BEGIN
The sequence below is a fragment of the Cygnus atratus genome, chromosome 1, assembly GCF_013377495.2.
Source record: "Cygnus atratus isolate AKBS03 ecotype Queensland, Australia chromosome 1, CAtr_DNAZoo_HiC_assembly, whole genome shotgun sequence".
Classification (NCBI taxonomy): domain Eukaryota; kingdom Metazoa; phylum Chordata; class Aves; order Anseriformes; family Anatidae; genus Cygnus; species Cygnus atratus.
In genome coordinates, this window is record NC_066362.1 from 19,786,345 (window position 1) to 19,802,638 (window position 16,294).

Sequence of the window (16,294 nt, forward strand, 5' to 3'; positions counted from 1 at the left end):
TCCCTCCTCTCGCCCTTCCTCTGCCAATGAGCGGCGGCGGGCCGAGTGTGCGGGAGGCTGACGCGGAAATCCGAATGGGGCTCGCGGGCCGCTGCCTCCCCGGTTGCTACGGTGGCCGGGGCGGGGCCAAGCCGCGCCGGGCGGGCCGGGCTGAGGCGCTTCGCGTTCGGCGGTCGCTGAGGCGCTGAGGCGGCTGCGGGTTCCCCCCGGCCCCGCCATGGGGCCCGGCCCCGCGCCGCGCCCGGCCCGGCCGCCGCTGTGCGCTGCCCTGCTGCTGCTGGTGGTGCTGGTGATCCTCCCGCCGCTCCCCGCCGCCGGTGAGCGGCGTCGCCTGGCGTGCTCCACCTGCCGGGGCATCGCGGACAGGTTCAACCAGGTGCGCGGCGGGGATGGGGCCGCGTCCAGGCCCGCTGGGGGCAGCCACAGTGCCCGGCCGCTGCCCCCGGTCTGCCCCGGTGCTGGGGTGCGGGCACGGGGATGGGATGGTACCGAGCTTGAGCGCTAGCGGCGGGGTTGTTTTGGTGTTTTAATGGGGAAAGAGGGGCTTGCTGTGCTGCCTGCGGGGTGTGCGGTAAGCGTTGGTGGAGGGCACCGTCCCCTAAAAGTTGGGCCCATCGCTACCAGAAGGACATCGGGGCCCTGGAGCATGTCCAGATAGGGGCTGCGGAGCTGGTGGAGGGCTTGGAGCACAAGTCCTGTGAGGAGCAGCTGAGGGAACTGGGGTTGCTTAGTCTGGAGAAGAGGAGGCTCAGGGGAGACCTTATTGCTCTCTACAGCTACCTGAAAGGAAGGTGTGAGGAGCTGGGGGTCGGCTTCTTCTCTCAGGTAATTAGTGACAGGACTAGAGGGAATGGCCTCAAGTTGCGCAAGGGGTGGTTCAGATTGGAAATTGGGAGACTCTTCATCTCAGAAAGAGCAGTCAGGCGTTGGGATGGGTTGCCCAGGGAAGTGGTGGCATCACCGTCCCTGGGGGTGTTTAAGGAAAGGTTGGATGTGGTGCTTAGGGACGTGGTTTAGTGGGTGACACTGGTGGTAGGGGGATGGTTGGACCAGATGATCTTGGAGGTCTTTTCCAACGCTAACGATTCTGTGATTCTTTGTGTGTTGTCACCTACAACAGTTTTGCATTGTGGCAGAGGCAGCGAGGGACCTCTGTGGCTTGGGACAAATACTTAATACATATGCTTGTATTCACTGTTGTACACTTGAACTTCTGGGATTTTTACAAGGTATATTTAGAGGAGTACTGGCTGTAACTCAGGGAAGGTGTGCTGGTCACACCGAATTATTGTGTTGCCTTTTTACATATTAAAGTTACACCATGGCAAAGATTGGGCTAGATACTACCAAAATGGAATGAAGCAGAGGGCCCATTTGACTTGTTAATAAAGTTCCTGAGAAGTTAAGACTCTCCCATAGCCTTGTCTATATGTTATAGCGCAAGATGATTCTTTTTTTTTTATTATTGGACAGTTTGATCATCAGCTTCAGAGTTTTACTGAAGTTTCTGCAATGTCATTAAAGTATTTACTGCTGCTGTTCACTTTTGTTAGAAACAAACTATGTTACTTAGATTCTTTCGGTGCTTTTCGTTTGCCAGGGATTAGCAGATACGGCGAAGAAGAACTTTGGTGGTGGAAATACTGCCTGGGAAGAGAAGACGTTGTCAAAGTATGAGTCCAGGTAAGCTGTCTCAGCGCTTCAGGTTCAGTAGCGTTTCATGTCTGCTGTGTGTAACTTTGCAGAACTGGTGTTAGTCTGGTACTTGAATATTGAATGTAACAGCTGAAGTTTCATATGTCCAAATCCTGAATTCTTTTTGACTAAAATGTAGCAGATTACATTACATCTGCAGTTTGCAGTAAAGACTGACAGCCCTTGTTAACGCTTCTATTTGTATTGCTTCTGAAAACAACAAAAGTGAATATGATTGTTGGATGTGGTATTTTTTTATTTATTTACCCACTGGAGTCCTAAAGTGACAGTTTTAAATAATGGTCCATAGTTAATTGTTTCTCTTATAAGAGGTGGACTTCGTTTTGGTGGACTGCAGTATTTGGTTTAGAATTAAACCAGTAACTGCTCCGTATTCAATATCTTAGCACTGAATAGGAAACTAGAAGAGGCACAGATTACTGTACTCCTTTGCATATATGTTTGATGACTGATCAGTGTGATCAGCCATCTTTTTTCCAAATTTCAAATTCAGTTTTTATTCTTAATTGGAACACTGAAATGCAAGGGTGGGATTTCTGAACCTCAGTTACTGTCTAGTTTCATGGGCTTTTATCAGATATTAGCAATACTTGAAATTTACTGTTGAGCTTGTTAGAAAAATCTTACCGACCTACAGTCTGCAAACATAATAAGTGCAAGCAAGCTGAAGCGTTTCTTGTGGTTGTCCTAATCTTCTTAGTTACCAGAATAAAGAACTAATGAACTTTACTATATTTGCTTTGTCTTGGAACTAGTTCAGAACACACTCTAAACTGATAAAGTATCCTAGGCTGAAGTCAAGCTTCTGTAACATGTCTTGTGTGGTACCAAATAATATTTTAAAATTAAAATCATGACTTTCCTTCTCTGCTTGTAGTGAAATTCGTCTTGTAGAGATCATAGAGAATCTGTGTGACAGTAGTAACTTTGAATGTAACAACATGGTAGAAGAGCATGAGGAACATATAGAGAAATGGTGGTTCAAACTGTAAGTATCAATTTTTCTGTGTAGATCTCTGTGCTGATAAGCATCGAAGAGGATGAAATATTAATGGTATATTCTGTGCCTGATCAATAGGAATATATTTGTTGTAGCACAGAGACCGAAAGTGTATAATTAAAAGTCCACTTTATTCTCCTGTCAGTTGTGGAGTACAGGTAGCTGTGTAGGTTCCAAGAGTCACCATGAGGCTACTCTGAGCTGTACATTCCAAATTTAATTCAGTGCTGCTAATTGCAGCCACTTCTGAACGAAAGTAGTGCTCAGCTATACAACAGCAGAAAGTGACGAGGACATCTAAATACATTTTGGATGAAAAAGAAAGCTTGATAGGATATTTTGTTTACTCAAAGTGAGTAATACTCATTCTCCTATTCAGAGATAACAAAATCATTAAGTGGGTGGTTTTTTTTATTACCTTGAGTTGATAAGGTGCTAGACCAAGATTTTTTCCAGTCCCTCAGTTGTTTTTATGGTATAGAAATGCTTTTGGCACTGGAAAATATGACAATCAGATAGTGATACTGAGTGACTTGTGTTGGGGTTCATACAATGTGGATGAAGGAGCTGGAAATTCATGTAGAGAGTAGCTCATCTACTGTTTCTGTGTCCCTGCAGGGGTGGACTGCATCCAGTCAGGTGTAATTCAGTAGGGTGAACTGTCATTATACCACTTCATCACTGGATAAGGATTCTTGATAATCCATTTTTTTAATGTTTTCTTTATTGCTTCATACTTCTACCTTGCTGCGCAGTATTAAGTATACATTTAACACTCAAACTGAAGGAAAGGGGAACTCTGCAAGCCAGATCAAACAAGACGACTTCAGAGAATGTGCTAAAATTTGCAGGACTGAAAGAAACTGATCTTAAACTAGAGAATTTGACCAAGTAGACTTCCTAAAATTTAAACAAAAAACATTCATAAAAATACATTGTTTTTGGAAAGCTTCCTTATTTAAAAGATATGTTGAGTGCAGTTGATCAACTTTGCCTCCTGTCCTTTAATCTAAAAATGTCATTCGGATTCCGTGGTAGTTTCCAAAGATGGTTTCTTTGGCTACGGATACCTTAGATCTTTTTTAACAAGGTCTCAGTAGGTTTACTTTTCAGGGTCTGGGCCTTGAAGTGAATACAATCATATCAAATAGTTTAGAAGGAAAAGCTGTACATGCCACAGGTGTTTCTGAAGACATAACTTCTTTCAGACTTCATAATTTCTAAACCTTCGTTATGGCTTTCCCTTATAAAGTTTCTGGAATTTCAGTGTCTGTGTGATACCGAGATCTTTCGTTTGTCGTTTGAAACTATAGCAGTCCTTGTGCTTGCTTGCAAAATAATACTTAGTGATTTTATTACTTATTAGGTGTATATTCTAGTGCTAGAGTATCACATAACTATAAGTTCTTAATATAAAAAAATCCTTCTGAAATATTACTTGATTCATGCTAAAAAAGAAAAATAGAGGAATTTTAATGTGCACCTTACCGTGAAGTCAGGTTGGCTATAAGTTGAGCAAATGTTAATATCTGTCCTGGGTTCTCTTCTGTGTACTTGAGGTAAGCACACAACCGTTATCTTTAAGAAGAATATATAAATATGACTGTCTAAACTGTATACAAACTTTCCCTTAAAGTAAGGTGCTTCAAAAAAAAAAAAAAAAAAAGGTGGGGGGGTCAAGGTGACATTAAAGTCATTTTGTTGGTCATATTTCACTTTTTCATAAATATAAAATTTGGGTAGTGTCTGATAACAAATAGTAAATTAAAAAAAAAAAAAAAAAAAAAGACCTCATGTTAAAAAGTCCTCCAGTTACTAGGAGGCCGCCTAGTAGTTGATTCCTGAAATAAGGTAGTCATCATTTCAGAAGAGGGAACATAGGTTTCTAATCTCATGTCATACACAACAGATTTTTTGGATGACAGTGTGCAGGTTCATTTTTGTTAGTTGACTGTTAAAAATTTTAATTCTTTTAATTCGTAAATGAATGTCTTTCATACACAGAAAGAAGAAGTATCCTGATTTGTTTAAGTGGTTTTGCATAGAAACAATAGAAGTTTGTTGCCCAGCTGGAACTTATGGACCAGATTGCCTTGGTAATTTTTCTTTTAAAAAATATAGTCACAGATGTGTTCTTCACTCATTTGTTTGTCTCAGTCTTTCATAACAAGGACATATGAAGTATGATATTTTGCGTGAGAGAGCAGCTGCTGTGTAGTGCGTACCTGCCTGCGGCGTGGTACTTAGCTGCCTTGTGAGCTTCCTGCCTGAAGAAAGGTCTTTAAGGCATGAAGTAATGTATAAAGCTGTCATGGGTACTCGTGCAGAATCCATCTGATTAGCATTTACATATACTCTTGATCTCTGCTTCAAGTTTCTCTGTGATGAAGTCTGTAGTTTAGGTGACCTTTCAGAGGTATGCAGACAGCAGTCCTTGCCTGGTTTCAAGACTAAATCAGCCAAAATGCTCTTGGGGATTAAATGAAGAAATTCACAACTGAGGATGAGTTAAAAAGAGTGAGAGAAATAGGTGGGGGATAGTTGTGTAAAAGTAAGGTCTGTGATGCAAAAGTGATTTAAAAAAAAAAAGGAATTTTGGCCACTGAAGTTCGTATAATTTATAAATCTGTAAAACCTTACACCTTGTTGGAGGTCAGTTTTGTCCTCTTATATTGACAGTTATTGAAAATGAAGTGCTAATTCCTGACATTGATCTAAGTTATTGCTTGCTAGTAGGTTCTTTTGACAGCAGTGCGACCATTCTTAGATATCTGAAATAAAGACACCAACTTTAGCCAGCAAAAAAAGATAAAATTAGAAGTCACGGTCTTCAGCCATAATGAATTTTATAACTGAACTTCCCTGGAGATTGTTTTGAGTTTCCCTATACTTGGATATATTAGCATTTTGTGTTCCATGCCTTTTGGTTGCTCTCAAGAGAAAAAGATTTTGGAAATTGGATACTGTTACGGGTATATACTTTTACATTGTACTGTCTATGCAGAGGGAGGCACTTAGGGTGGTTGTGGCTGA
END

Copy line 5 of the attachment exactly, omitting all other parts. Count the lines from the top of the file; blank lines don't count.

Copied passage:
Sequence of the window (16,294 nt, forward strand, 5' to 3'; positions counted from 1 at the left end):